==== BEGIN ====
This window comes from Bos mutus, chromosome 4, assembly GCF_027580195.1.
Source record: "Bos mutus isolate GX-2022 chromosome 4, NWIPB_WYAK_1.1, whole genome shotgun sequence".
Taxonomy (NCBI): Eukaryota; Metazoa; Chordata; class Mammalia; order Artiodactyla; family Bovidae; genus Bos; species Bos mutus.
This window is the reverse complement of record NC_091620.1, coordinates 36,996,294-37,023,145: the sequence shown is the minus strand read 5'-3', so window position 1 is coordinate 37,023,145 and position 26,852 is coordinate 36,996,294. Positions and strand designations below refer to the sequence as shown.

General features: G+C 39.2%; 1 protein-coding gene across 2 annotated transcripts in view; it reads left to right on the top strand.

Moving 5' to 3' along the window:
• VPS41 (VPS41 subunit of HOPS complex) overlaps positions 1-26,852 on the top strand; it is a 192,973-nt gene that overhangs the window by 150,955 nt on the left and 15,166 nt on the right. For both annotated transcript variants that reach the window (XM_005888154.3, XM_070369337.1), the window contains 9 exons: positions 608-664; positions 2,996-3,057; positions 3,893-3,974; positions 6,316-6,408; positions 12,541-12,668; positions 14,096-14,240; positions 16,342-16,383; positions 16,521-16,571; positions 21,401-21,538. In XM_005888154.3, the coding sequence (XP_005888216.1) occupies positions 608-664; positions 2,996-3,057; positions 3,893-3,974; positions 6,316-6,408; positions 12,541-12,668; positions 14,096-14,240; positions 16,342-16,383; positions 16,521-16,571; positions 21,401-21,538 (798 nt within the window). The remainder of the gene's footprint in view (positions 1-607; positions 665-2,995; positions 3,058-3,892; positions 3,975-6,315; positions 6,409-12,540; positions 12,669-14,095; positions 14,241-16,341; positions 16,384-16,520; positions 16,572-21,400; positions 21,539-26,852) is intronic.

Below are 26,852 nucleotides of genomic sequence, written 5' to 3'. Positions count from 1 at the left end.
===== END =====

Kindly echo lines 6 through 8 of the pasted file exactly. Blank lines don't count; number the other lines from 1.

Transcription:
Moving 5' to 3' along the window:
• VPS41 (VPS41 subunit of HOPS complex) overlaps positions 1-26,852 on the top strand; it is a 192,973-nt gene that overhangs the window by 150,955 nt on the left and 15,166 nt on the right. For both annotated transcript variants that reach the window (XM_005888154.3, XM_070369337.1), the window contains 9 exons: positions 608-664; positions 2,996-3,057; positions 3,893-3,974; positions 6,316-6,408; positions 12,541-12,668; positions 14,096-14,240; positions 16,342-16,383; positions 16,521-16,571; positions 21,401-21,538. In XM_005888154.3, the coding sequence (XP_005888216.1) occupies positions 608-664; positions 2,996-3,057; positions 3,893-3,974; positions 6,316-6,408; positions 12,541-12,668; positions 14,096-14,240; positions 16,342-16,383; positions 16,521-16,571; positions 21,401-21,538 (798 nt within the window). The remainder of the gene's footprint in view (positions 1-607; positions 665-2,995; positions 3,058-3,892; positions 3,975-6,315; positions 6,409-12,540; positions 12,669-14,095; positions 14,241-16,341; positions 16,384-16,520; positions 16,572-21,400; positions 21,539-26,852) is intronic.

Below are 26,852 nucleotides of genomic sequence, written 5' to 3'. Positions count from 1 at the left end.